Jin Chan

The Jin Chan (Chinese: 金蟾; pinyin: jīn chán; literally: 'Golden Toad'), also called Chan Chu (Chinese: 蟾蜍; pinyin: chánchú; literally: 'Toad') or "Zhaocai Chan Chu" (Chinese: 招财蟾蜍; pinyin: zhāocái chánchú; literally: 'wealth-beckoning toad'), is most commonly translated as "Money Toad" or "Money Frog". It represents a popular Feng Shui charm for prosperity.

This mythical creature is said to appear during the full moon, near houses or businesses that will soon receive good news (most of the time, the nature of this good news is understood to be wealth-related).

The money toad is associated with Liu Haichan, as the sennin's animal companion.

The Jin Chan is usually depicted as a bullfrog with red eyes, flared nostrils and only one hind leg (for a total of three legs), sitting on a pile of traditional Chinese cash, with a coin in its mouth. On its back, it often displays seven diamond spots . According to Feng Shui beliefs, Jin Chan helps attract and protect wealth, and guards against bad luck. Because it symbolizes the flow of money, Feng Shui lore insists that a Jin Chan statue should not be positioned facing the main door ("outward"). It also "should never be kept in the bathroom, bedroom, dining room or kitchen".

Jingshan

Jingshan may refer to the following locations:

The Jing Mountains (荊山), Hubei

Jingshan, Hubei (京山市), county-level city of Jingmen, Hubei

Jingshan Park (景山公园), in Beijing

Beijing Jingshan School, in Beijing

Beijing–Shanhaiguan railway, or Jingshan railway (京山铁路), railway from Beijing to Shanhaiguan, HebeiSubdistrictsJingshan Subdistrict, Wuhu (荆山街道), subdivision of Jinghu District, Wuhu, Anhui

Jingshan Subdistrict, Nanchang (京山街道), subdivision of Qingyunpu District, Nanchang, JiangxiWritten as "景山街道":

Jingshan Subdistrict, Beijing, subdivision of Dongcheng District, Beijing

Jingshan Subdistrict, Wenzhou, subdivision of Ouhai District, Wenzhou, ZhejiangTownsJingshan, Jilin (景山镇), subdivision of Jingyu County, Jilin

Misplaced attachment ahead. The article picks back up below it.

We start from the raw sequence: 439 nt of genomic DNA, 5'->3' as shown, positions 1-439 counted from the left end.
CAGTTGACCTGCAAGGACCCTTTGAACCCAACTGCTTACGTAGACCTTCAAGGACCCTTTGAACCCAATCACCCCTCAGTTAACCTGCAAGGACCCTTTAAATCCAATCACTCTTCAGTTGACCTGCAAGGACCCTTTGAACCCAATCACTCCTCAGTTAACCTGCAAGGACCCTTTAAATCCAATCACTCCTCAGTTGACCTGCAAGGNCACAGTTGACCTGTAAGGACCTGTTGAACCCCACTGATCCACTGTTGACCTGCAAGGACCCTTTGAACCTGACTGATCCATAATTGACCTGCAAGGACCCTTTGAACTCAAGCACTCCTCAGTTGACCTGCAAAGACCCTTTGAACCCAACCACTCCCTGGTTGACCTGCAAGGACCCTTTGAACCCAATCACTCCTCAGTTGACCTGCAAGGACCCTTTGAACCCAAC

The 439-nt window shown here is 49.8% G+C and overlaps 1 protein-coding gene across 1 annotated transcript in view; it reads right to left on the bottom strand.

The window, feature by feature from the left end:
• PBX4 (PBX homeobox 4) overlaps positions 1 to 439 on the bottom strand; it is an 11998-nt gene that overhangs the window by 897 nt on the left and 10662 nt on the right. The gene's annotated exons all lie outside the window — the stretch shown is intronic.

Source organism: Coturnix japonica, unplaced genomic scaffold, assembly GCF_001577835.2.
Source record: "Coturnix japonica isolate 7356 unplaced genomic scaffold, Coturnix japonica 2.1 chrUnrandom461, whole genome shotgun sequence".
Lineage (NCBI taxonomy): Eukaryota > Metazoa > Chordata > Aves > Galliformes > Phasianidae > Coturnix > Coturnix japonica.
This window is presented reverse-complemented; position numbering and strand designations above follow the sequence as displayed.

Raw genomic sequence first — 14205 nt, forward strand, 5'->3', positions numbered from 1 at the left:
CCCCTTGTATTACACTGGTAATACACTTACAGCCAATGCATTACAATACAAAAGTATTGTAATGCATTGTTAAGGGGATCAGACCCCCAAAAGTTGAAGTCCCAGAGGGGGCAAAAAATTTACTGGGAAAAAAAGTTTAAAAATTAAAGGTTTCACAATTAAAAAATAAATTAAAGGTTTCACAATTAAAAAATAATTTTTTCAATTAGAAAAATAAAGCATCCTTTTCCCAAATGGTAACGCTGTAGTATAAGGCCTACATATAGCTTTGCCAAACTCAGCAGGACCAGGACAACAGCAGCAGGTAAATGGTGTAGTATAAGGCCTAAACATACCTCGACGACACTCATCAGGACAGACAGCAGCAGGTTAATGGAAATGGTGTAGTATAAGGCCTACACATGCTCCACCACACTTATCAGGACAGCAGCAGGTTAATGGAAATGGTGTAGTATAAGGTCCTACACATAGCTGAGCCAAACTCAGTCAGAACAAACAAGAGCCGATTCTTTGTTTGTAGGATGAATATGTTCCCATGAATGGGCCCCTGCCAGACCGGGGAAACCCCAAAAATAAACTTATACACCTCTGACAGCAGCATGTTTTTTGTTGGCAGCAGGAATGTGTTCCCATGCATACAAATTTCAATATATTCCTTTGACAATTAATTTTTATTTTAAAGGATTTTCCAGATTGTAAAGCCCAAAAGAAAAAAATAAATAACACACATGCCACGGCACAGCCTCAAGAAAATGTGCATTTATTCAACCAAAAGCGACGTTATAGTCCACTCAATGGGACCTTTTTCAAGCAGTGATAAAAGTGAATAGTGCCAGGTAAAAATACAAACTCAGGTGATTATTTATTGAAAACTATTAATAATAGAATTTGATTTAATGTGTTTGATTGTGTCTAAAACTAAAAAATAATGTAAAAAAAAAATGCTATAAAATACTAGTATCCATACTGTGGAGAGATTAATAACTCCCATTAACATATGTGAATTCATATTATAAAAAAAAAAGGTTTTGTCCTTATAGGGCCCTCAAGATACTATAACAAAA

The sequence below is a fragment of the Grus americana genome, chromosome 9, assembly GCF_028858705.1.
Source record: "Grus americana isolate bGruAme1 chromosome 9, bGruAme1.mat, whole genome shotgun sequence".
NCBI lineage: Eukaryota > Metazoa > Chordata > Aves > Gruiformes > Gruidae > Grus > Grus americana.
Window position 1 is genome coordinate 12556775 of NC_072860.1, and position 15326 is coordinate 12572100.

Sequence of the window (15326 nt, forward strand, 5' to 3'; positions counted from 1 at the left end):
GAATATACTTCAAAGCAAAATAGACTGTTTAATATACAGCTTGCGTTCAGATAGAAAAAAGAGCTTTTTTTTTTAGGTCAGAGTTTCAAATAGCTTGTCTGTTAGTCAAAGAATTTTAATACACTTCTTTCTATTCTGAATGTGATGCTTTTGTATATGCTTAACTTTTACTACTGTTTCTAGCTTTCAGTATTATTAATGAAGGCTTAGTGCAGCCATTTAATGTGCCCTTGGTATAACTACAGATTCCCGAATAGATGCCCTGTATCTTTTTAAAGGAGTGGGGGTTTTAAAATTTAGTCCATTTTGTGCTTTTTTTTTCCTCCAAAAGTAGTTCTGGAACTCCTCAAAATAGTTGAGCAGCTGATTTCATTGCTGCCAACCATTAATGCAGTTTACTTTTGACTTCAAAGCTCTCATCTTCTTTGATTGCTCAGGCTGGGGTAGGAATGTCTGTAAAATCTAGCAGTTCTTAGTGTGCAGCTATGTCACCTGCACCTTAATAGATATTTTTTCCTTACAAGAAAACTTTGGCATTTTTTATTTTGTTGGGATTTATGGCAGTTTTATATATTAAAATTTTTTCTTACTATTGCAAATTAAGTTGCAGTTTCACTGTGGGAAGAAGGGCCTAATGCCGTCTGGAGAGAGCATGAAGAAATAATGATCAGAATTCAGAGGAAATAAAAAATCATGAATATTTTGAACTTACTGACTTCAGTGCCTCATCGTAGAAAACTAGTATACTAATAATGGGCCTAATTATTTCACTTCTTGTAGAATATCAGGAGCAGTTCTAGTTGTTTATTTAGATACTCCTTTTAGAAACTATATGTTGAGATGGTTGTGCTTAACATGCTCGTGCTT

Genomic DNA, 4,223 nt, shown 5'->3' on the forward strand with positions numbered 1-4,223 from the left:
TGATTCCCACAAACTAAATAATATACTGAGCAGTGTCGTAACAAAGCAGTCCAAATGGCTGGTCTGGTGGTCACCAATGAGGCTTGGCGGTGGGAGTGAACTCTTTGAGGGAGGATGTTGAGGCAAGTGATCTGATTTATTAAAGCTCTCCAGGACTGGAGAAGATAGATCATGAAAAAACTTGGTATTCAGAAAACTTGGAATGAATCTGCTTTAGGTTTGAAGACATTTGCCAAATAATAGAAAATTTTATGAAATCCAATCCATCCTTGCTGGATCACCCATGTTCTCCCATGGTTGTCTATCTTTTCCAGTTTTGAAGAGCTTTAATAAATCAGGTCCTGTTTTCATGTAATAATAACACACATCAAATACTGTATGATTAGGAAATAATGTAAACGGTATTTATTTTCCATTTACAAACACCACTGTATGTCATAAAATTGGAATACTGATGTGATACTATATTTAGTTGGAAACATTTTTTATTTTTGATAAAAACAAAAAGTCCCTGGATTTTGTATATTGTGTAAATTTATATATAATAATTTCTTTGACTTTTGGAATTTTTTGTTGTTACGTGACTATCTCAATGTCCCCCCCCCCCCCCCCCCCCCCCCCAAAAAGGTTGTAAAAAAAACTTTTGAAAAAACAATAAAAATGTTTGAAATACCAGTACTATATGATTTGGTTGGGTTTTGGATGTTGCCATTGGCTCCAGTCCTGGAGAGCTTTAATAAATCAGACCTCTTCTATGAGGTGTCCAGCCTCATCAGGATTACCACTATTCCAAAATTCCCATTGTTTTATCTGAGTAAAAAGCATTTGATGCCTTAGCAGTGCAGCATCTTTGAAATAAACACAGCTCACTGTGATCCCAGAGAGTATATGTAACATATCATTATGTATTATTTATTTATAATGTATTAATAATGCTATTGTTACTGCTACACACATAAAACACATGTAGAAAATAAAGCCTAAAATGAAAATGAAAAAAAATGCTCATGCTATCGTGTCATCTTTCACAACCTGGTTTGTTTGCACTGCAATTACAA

Jingshan, Hangzhou (径山镇), subdivision of Yuhang District, Hangzhou, Zhejiang

Lillian Too

Lillian Too is an author, television personality and feng shui practitioner from Malaysia. She has written over 200 books on the subject of feng shui, which have been translated into more than 30 languages. Her books have sold more 6 million copies around the globe.A graduate with an MBA from the Harvard Business School in 1976, Too embarked on a career in the corporate world and became the first woman in Malaysia to head a public listed company. In 1982, she became the first woman in Asia to be appointed CEO of a bank (Hong Kong's Dao Heng bank). After her stint in banking, she worked with prominent Hong Kong tycoon, Dickson Poon (former husband of Michelle Yeoh), as executive deputy chairman of his group of companies.She is married, with one daughter Jennifer.

Luopan

The luopan or geomantic compass is a Chinese magnetic compass, also known as a Feng Shui compass. It is used by a Feng Shui practitioner to determine the precise direction of a structure or other item. Since the invention of the compass for use in Feng Shui, traditional feng shui has required its use.

Pixiu

Pixiu (Chinese: 貔貅; pinyin: píxiū; Wade–Giles: P'i-hsiu), is a Chinese mythical hybrid creature, commonly (but incorrectly) referred to in the West by the Greek word "chimera", and considered a powerful protector of practitioners of Feng Shui. It resembles a strong, winged lion. Pixiu is an earth and sea variation, particularly an influential and auspicious creature for wealth. It is said to have a voracious appetite towards only gold, silver and jewels. Therefore, traditionally to the Chinese, Pixiu have always been regarded as auspicious creatures that possessed mystical powers capable of drawing Cai Qi (財氣wealth) from all directions. Because of this, according to Chinese zodiac, it is especially helpful for those who are going through a bad year.